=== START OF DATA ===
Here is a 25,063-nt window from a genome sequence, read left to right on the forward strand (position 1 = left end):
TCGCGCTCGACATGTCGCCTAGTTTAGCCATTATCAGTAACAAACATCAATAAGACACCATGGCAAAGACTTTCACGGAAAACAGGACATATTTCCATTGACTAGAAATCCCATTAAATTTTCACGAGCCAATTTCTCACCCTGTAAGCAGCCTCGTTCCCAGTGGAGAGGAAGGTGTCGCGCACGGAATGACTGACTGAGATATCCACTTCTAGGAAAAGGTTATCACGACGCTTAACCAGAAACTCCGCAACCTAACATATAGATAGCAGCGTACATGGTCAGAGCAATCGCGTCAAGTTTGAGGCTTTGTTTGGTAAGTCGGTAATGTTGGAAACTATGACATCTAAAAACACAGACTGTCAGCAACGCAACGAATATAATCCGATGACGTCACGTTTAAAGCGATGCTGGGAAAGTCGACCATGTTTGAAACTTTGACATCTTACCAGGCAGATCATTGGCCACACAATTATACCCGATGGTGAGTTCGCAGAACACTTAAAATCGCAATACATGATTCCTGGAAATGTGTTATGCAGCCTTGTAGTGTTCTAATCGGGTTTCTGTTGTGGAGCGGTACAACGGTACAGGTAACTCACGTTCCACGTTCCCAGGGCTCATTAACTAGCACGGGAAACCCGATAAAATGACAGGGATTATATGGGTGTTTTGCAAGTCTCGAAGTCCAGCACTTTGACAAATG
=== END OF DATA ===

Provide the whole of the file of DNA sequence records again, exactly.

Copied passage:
Here is a 25,063-nt window from a genome sequence, read left to right on the forward strand (position 1 = left end):
TCGCGCTCGACATGTCGCCTAGTTTAGCCATTATCAGTAACAAACATCAATAAGACACCATGGCAAAGACTTTCACGGAAAACAGGACATATTTCCATTGACTAGAAATCCCATTAAATTTTCACGAGCCAATTTCTCACCCTGTAAGCAGCCTCGTTCCCAGTGGAGAGGAAGGTGTCGCGCACGGAATGACTGACTGAGATATCCACTTCTAGGAAAAGGTTATCACGACGCTTAACCAGAAACTCCGCAACCTAACATATAGATAGCAGCGTACATGGTCAGAGCAATCGCGTCAAGTTTGAGGCTTTGTTTGGTAAGTCGGTAATGTTGGAAACTATGACATCTAAAAACACAGACTGTCAGCAACGCAACGAATATAATCCGATGACGTCACGTTTAAAGCGATGCTGGGAAAGTCGACCATGTTTGAAACTTTGACATCTTACCAGGCAGATCATTGGCCACACAATTATACCCGATGGTGAGTTCGCAGAACACTTAAAATCGCAATACATGATTCCTGGAAATGTGTTATGCAGCCTTGTAGTGTTCTAATCGGGTTTCTGTTGTGGAGCGGTACAACGGTACAGGTAACTCACGTTCCACGTTCCCAGGGCTCATTAACTAGCACGGGAAACCCGATAAAATGACAGGGATTATATGGGTGTTTTGCAAGTCTCGAAGTCCAGCACTTTGACAAATG